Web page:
Entering the 1990s with some 40 shops in southwest England, the family became a strong regional retailer. It then began a period of rapid national expansion, growing to 200 stores by 1994.
Sales are in the region of £1.2 billion a year, and the company is now expanding overseas, particularly in France.
SUJATA BHATT was among five others short listed for Britain's most valuable poetry prize.
Bhatt, 52, born in Ahmedabad was chosen for the 10,000 pound Forward Prize for her collection entitled 'Pure Lizard'.
Bhatt, who lives in Germany with her husband and daughter, was shortlisted from 133 contenders, and received several awards, including the Commonwealth Poetry Prize (Asia), and has published six collections of poems. Her works have been translated into over 20 languages.
RAJ BHAVSAR should have won an Olympic medal for India. Instead, the gymnast did America proud in Beijing.
The 28-year-old Houston lad, born to Gujarati parents was part of the six-member American men’s team which won the bronze medal in artistic gymnastics in the Beijing Olympics.
Raj, a member of 2001 and 2003 World Champion US team, thus became the
second Indo-American gymnast, after Mohini Bhardwaj, to win an Olympic medal.
Mohini was part of the American women’s team which won a silver in Athens in 2004.
Raj proved third time lucky after twice coming close to make it to the Olympic team in Sydney and Athens. He, in fact, mulled quitting it altogether after the double jolt. The dream finally materialised in Beijing, but not without Dame Luck’s intervention.
It was only a fortnight ago that he got a call-up to fill the void created by Paul Hamm’s injury and the gymnast of Indian origin, who tried everything from Jack Canfield books to Bikram Yoga, finally had his day under the sun.
“I’m so grateful to everyone. This has been a fairytale. We never doubted ourselves and it happened. This makes all the blood, sweat and tears worth it,” says Raj.
BANKS RUN by Indians are opening in North America to cater to the new Indian immigrant, who finds it tough to get loans from mainstream American banks. At least seven Indian-American ethnic banks have opened in the past three years, and there are about a dozen such banks in the US now.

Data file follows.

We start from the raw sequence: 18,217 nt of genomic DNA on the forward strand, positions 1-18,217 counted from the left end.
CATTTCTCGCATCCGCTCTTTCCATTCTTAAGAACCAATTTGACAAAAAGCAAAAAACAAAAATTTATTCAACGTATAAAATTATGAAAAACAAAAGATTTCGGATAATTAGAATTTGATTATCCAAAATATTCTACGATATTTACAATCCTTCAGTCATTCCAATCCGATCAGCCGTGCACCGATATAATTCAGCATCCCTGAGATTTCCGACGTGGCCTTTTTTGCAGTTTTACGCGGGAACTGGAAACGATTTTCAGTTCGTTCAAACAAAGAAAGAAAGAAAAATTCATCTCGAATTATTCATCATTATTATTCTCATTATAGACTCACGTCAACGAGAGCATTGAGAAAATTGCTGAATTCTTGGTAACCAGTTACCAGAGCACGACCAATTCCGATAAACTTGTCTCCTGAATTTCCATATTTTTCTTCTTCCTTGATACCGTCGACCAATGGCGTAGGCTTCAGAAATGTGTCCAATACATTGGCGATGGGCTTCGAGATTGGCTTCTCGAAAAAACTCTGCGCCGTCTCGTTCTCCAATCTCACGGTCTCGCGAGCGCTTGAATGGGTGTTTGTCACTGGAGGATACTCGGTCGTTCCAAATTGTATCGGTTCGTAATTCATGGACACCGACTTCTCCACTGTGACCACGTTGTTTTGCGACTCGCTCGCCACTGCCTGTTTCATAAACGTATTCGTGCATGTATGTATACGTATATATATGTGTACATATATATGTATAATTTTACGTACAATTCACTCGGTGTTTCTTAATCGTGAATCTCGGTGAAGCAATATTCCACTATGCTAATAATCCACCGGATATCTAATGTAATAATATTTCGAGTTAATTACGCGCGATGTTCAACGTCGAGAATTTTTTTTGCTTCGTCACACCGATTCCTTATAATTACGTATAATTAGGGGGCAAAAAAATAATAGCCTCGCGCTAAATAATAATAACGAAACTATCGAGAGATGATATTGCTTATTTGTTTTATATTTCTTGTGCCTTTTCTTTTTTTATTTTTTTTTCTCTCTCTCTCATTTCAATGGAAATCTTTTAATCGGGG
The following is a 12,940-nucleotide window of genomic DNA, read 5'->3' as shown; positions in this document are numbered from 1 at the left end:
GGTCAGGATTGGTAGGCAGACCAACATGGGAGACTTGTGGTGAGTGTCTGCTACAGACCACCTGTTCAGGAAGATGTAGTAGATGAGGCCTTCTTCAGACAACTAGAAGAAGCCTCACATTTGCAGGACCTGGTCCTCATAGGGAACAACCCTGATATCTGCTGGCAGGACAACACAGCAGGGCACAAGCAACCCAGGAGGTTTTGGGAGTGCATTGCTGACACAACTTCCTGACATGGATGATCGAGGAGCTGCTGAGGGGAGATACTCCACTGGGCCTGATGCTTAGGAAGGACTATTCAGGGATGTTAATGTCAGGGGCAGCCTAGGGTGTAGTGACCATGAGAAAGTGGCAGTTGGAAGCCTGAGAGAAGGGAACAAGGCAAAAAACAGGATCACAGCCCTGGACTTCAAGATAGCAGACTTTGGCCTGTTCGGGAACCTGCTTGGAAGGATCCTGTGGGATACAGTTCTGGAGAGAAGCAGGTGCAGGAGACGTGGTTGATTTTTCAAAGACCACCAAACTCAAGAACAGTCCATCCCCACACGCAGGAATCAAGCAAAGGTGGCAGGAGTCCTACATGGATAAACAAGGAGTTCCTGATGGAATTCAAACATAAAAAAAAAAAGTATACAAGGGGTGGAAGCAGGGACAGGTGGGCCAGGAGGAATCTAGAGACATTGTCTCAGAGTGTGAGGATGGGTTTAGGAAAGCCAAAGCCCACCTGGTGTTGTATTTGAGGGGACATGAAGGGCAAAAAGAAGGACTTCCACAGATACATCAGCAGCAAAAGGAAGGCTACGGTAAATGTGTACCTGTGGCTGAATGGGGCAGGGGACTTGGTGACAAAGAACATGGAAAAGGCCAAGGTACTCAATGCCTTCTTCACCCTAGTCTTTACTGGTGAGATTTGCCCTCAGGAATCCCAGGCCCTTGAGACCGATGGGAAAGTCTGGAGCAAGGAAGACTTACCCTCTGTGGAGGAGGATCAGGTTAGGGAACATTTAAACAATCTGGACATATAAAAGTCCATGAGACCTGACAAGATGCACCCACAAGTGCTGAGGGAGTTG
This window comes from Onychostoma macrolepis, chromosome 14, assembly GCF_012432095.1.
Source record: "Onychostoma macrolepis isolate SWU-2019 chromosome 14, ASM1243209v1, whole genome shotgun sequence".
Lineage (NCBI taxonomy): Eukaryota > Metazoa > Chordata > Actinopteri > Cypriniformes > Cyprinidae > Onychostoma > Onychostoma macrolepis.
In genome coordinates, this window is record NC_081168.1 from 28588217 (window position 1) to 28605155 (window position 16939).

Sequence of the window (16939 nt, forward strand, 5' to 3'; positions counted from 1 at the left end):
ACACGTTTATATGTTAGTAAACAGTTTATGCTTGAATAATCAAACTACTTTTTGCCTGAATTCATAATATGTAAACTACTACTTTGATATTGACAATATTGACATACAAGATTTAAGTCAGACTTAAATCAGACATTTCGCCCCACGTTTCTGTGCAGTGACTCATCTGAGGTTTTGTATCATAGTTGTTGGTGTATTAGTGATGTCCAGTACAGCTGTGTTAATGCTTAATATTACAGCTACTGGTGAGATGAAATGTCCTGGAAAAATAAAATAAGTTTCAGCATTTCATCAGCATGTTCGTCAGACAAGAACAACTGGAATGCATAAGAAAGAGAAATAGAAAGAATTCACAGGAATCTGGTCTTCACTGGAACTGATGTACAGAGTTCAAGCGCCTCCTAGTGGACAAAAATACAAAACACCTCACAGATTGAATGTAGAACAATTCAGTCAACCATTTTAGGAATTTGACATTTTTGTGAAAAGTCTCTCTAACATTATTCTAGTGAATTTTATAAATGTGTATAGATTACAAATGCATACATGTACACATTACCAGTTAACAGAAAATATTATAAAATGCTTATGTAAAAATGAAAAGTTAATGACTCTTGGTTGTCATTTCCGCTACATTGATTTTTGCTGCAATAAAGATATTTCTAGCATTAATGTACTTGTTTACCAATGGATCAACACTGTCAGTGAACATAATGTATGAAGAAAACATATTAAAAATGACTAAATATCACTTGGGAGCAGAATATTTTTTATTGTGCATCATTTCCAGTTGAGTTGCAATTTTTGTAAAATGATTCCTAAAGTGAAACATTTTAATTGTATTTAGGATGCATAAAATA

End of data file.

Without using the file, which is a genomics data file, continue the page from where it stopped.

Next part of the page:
“I expect about 10 more to open in five years,” says State Bank of Texas founder Chandrakant Patel.
After examining a customer’s repayment prospects, ethnic banks issue loans quickly, though interest rates are often higher to cover the risk.
However, Sushil Patel, Patel’s son, says the Bank of Texas charges interest at market rate to people with no credit history. “Ethnic banks avoid bad loans as they take decisions based on factors like culture, background, social status. They are able to judge a person's character better than regular banks, who don't know their clients as well," explains Patel. "We are able to make checks because of the close-knit Indian community."
The richest among these banks, the Mutual Bank of Chicago, has assets worth $1.35 billion.
ANAND DESAI, associate professor and head of the department of finance at Kansas State University's College of Business Administration, has been named associate dean and director of undergraduate programmes.
Desai will direct the college's efforts in student recruitment, enrollment, advising and retention. His duties also include overseeing the
administration of the core curriculum in business, the college distance major in general business, the certificate program in international business and the awarding of merit-based scholarships.
Desai joined the College of Business Administration in 1994. He holds the ConocoPhillips Faculty Fellowship. He was appointed as head of the department of finance in 1998.
Desai received his doctorate from the University of Michigan, master's degrees from Oklahoma State University and Iowa State University, and a bachelor's degree from Maharaja Sayajirao University, Baroda.
“My near-term goals are to design and implement recruitment plans for attracting the best and the brightest students, says Desai.